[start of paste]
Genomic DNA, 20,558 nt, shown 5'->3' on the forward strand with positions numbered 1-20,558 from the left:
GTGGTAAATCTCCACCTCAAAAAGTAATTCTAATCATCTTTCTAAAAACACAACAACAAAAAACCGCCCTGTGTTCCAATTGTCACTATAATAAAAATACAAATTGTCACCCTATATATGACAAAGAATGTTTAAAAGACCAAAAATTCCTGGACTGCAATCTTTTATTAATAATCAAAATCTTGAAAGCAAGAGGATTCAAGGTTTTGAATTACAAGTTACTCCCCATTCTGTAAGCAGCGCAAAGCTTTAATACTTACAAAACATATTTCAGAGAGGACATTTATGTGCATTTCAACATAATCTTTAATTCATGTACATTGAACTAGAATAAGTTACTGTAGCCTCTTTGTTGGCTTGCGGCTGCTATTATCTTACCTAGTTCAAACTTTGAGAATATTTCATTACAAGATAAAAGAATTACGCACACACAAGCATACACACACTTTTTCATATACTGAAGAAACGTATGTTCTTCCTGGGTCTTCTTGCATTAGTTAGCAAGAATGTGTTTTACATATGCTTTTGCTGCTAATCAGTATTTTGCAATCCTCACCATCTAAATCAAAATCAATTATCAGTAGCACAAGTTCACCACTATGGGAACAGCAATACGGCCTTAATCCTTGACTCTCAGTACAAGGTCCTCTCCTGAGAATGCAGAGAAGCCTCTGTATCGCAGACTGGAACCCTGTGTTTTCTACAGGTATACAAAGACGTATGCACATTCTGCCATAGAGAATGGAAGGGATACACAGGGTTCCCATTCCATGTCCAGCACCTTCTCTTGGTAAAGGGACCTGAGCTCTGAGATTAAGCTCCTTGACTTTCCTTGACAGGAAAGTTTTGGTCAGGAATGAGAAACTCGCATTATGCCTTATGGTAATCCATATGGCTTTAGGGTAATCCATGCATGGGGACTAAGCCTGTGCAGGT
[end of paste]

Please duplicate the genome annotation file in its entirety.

Genomic DNA, 20,558 nt, shown 5'->3' on the forward strand with positions numbered 1-20,558 from the left:
GTGGTAAATCTCCACCTCAAAAAGTAATTCTAATCATCTTTCTAAAAACACAACAACAAAAAACCGCCCTGTGTTCCAATTGTCACTATAATAAAAATACAAATTGTCACCCTATATATGACAAAGAATGTTTAAAAGACCAAAAATTCCTGGACTGCAATCTTTTATTAATAATCAAAATCTTGAAAGCAAGAGGATTCAAGGTTTTGAATTACAAGTTACTCCCCATTCTGTAAGCAGCGCAAAGCTTTAATACTTACAAAACATATTTCAGAGAGGACATTTATGTGCATTTCAACATAATCTTTAATTCATGTACATTGAACTAGAATAAGTTACTGTAGCCTCTTTGTTGGCTTGCGGCTGCTATTATCTTACCTAGTTCAAACTTTGAGAATATTTCATTACAAGATAAAAGAATTACGCACACACAAGCATACACACACTTTTTCATATACTGAAGAAACGTATGTTCTTCCTGGGTCTTCTTGCATTAGTTAGCAAGAATGTGTTTTACATATGCTTTTGCTGCTAATCAGTATTTTGCAATCCTCACCATCTAAATCAAAATCAATTATCAGTAGCACAAGTTCACCACTATGGGAACAGCAATACGGCCTTAATCCTTGACTCTCAGTACAAGGTCCTCTCCTGAGAATGCAGAGAAGCCTCTGTATCGCAGACTGGAACCCTGTGTTTTCTACAGGTATACAAAGACGTATGCACATTCTGCCATAGAGAATGGAAGGGATACACAGGGTTCCCATTCCATGTCCAGCACCTTCTCTTGGTAAAGGGACCTGAGCTCTGAGATTAAGCTCCTTGACTTTCCTTGACAGGAAAGTTTTGGTCAGGAATGAGAAACTCGCATTATGCCTTATGGTAATCCATATGGCTTTAGGGTAATCCATGCATGGGGACTAAGCCTGTGCAGGT